Binocularity scores for all 77 subjects.

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Figure 6.

Binocularity scores for each classified group of subjects. Small squares indicate mean values; asterisks, extreme values; horizontal lines, 25th, 50th, and 75th percentile values; and error bars, 95% confidence interval.

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Eye color did not influence quality score (P = .17) or yield (P = .30). The PVS performed equally well in boys and girls, with no discernible difference in quality score (P = .19) or yield (P = .11).

The PVS reliably identified children with strabismus aged 2 to 18 years. The smallest constant (measurable) angle of strabismus detected successfully in this study was an esotropia of 1 PD, and the smallest vertical angle was a hypertropia of 2 PD. The theoretical lower limit of detection of misalignment is 0.75 PD, which indicates that the device is sensitive to microstrabismus. This has been confirmed in subjects with simulated strabismus.10 More patients with small-angle strabismus and monofixation syndrome need to be tested to experimentally determine the lower limit of detection of this device.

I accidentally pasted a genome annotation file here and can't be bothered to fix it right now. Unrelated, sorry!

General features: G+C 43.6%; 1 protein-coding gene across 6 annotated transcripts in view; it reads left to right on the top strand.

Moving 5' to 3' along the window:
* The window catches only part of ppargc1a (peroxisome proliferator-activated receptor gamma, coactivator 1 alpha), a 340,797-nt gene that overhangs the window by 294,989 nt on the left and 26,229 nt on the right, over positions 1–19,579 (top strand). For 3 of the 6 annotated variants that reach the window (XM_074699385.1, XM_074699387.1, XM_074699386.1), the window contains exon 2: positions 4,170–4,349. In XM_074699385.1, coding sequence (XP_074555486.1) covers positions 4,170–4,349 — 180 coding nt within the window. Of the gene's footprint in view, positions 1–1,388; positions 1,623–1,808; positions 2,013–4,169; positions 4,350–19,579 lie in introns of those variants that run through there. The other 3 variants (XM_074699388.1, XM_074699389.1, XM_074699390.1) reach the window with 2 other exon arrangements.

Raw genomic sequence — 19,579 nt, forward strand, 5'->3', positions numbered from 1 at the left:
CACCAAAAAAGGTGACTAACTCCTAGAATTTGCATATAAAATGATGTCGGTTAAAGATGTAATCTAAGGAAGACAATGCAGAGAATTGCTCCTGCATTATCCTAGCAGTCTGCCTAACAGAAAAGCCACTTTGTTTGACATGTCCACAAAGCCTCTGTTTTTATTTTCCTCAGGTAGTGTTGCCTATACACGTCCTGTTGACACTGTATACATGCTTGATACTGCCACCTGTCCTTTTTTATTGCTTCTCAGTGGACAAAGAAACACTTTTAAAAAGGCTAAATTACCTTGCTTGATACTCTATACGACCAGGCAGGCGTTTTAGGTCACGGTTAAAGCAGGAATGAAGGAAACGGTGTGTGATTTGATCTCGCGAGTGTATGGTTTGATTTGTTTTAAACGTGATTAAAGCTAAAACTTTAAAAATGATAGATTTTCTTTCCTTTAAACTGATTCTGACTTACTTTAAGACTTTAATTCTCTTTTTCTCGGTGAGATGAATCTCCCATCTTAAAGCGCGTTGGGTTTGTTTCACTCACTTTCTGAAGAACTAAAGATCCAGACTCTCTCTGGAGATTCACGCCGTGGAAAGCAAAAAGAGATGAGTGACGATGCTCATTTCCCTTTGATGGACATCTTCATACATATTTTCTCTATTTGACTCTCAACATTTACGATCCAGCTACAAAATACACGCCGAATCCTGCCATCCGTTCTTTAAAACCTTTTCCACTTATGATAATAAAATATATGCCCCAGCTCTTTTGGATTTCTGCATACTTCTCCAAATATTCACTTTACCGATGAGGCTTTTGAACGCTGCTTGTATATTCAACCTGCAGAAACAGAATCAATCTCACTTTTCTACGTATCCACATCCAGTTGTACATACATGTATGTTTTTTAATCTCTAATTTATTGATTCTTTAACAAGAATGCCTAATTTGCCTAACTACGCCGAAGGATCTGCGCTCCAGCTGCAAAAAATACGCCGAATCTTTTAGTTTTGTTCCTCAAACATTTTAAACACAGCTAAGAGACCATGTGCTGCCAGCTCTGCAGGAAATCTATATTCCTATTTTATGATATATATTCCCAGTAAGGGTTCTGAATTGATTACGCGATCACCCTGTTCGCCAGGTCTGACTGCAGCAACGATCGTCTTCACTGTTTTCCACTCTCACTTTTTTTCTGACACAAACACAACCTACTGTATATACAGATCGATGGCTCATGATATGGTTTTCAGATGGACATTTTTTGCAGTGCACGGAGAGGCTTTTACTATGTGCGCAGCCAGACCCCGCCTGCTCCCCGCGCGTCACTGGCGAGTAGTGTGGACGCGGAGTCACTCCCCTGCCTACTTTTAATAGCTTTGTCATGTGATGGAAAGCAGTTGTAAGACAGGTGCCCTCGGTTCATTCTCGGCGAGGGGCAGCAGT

Unexpectedly, the binocularity score of the PVS was able to successfully detect the presence of anisometropia; 3 patients with anisometropic amblyopia and no strabismus were tested and had binocularity scores less than 10%. Therefore, the binocular retinal birefringence scanning technique itself appears to be sensitive to anisometropia. One explanation for this observation is that good focus in both eyes is a prerequisite for accurate convergence and fusion. To achieve a passing binocularity score, a subject must be able to focus and fixate on the target simultaneously with both eyes. However, a subject with anisometropia has 1 eye out of focus. This may impair the accuracy of fixation in those eyes, leading to low binocularity scores. This concept is depicted schematically in Figure 7. An alternative hypothesis is that eyes with anisometropic amblyopia also have microstrabismus and will thus fail the highly sensitive assessment of alignment.